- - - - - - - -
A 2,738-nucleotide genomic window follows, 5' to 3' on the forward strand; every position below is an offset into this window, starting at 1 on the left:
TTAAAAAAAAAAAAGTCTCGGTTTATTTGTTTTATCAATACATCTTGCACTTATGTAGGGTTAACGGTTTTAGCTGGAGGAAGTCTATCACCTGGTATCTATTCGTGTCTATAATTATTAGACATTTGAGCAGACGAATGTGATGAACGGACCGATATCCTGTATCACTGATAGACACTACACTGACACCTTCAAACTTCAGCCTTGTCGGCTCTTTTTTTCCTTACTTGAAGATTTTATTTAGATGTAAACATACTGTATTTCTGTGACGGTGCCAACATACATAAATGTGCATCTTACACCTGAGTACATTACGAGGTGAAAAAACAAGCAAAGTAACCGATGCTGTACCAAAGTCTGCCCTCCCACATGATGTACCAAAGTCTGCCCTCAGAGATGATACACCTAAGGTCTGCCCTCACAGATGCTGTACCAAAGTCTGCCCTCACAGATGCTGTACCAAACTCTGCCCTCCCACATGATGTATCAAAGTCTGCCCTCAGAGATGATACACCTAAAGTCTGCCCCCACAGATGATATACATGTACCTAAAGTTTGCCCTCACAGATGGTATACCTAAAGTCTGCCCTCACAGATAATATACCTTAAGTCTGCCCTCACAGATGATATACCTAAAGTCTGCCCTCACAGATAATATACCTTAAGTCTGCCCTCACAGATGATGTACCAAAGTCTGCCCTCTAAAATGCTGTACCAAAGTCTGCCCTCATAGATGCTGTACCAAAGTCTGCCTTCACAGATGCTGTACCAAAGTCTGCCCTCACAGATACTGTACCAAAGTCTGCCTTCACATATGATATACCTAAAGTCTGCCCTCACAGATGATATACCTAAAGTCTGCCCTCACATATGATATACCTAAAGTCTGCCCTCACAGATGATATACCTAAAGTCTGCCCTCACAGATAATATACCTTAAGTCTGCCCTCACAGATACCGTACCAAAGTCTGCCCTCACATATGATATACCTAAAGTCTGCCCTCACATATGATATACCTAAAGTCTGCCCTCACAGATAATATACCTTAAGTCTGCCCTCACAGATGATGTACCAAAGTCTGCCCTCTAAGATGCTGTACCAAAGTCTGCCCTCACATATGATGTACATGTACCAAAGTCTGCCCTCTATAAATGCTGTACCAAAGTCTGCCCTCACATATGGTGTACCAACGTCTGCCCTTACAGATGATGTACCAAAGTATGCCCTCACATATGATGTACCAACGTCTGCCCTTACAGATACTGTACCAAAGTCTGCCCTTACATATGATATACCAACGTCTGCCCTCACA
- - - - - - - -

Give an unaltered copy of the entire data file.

A 2,738-nucleotide genomic window follows, 5' to 3' on the forward strand; every position below is an offset into this window, starting at 1 on the left:
TTAAAAAAAAAAAAGTCTCGGTTTATTTGTTTTATCAATACATCTTGCACTTATGTAGGGTTAACGGTTTTAGCTGGAGGAAGTCTATCACCTGGTATCTATTCGTGTCTATAATTATTAGACATTTGAGCAGACGAATGTGATGAACGGACCGATATCCTGTATCACTGATAGACACTACACTGACACCTTCAAACTTCAGCCTTGTCGGCTCTTTTTTTCCTTACTTGAAGATTTTATTTAGATGTAAACATACTGTATTTCTGTGACGGTGCCAACATACATAAATGTGCATCTTACACCTGAGTACATTACGAGGTGAAAAAACAAGCAAAGTAACCGATGCTGTACCAAAGTCTGCCCTCCCACATGATGTACCAAAGTCTGCCCTCAGAGATGATACACCTAAGGTCTGCCCTCACAGATGCTGTACCAAAGTCTGCCCTCACAGATGCTGTACCAAACTCTGCCCTCCCACATGATGTATCAAAGTCTGCCCTCAGAGATGATACACCTAAAGTCTGCCCCCACAGATGATATACATGTACCTAAAGTTTGCCCTCACAGATGGTATACCTAAAGTCTGCCCTCACAGATAATATACCTTAAGTCTGCCCTCACAGATGATATACCTAAAGTCTGCCCTCACAGATAATATACCTTAAGTCTGCCCTCACAGATGATGTACCAAAGTCTGCCCTCTAAAATGCTGTACCAAAGTCTGCCCTCATAGATGCTGTACCAAAGTCTGCCTTCACAGATGCTGTACCAAAGTCTGCCCTCACAGATACTGTACCAAAGTCTGCCTTCACATATGATATACCTAAAGTCTGCCCTCACAGATGATATACCTAAAGTCTGCCCTCACATATGATATACCTAAAGTCTGCCCTCACAGATGATATACCTAAAGTCTGCCCTCACAGATAATATACCTTAAGTCTGCCCTCACAGATACCGTACCAAAGTCTGCCCTCACATATGATATACCTAAAGTCTGCCCTCACATATGATATACCTAAAGTCTGCCCTCACAGATAATATACCTTAAGTCTGCCCTCACAGATGATGTACCAAAGTCTGCCCTCTAAGATGCTGTACCAAAGTCTGCCCTCACATATGATGTACATGTACCAAAGTCTGCCCTCTATAAATGCTGTACCAAAGTCTGCCCTCACATATGGTGTACCAACGTCTGCCCTTACAGATGATGTACCAAAGTATGCCCTCACATATGATGTACCAACGTCTGCCCTTACAGATACTGTACCAAAGTCTGCCCTTACATATGATATACCAACGTCTGCCCTCACA